Vecenie’s take: “Liddell was one of the best players in the country this season and, certainly, among the most productive across the board. He averaged 19 points, nearly eight rebounds, 2.5 assists and 2.6 blocks per game. He also did it on real efficiency while shooting 49 percent from the field and 37 percent from 3. NBA scouts have similar worries with Liddell that they did last year in terms of his lateral quickness and positioning on defense. Some scouts think he could play some five because of his shot-blocking ability, à la an undersized guy like Grant Williams, but others are less convinced due to his lack of size. On top of that, despite the jump in 3-point percentage, teams are a bit worried about how much his shot is taken on a flat trajectory.”
jalen williams | wings | 6-6 | 21 years old | Santa Clara
Williams is another late-bloomer who could possess gobs of untapped potential. Given their guard-heavy roster, the Bulls don’t have a pressing need for a prospect with Williams’ skills. But in a wing-dominated league, Chicago can never have enough threats, and it’s never a bad idea to have a few developing in your pipeline.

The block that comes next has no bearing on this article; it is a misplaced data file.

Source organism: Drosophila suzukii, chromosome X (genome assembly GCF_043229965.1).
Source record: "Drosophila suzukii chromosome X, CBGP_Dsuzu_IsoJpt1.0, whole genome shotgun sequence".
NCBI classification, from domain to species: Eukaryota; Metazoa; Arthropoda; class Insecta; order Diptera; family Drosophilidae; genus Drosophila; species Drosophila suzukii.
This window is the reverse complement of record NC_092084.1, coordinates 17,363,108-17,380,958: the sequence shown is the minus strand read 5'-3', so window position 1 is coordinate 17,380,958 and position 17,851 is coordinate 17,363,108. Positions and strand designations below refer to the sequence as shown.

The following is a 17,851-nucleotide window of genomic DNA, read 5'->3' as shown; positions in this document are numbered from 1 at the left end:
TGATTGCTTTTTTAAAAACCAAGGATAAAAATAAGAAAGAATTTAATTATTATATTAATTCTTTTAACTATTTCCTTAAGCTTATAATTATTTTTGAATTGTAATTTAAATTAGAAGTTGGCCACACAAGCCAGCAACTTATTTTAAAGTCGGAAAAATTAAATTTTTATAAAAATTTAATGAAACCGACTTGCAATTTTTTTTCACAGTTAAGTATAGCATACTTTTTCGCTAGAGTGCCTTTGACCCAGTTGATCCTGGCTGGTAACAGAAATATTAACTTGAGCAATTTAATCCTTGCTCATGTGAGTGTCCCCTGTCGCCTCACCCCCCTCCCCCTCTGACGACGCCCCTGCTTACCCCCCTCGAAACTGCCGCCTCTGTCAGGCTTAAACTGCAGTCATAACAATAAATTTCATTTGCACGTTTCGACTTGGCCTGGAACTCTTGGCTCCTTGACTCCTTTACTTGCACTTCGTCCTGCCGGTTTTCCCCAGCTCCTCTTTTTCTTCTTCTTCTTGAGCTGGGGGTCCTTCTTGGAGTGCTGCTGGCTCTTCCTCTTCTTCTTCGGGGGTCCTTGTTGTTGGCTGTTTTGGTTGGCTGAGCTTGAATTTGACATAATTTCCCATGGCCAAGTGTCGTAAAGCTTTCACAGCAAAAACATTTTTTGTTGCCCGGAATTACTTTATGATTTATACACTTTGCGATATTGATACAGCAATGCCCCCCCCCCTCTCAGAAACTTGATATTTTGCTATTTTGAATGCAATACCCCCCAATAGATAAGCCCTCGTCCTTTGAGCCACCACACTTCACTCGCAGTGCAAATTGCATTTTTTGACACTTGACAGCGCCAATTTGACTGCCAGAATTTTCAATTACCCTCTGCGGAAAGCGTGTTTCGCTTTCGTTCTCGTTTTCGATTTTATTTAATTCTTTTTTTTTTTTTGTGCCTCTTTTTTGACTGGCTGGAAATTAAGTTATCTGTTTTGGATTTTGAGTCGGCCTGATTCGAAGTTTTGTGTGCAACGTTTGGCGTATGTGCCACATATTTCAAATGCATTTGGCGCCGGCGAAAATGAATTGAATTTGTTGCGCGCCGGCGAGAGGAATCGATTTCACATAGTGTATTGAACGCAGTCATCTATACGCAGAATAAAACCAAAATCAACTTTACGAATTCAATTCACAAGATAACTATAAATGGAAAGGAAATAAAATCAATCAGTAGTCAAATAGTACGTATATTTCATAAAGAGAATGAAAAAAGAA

Williams has garnered respect as a complete player. He can shoot/score from all three levels, provide playmaking as a primary ballhandler, is a creative passer and can defend multiple positions. He has a 7-foot-2 wingspan and is built in the mold of Shai Gilgeous-Alexander.
The question facing Williams centers on the level of competition he faced in college. How much can he raise his level of play against the world’s best?
Vecenie’s take: “He has all of the tools you’re looking for from a wing to play in the NBA. He can handle the ball at a high level off the bounce with real shake. He hits 3s, can drive in a straight line through traffic and can take contact with his lower center of gravity. He has a strong feel for passing the ball from growing up as a smaller point guard. He averaged four assists per game this season for Santa Clara versus just 2.1 turnovers. Guys with this kind of size and skill tend to stick in the NBA.”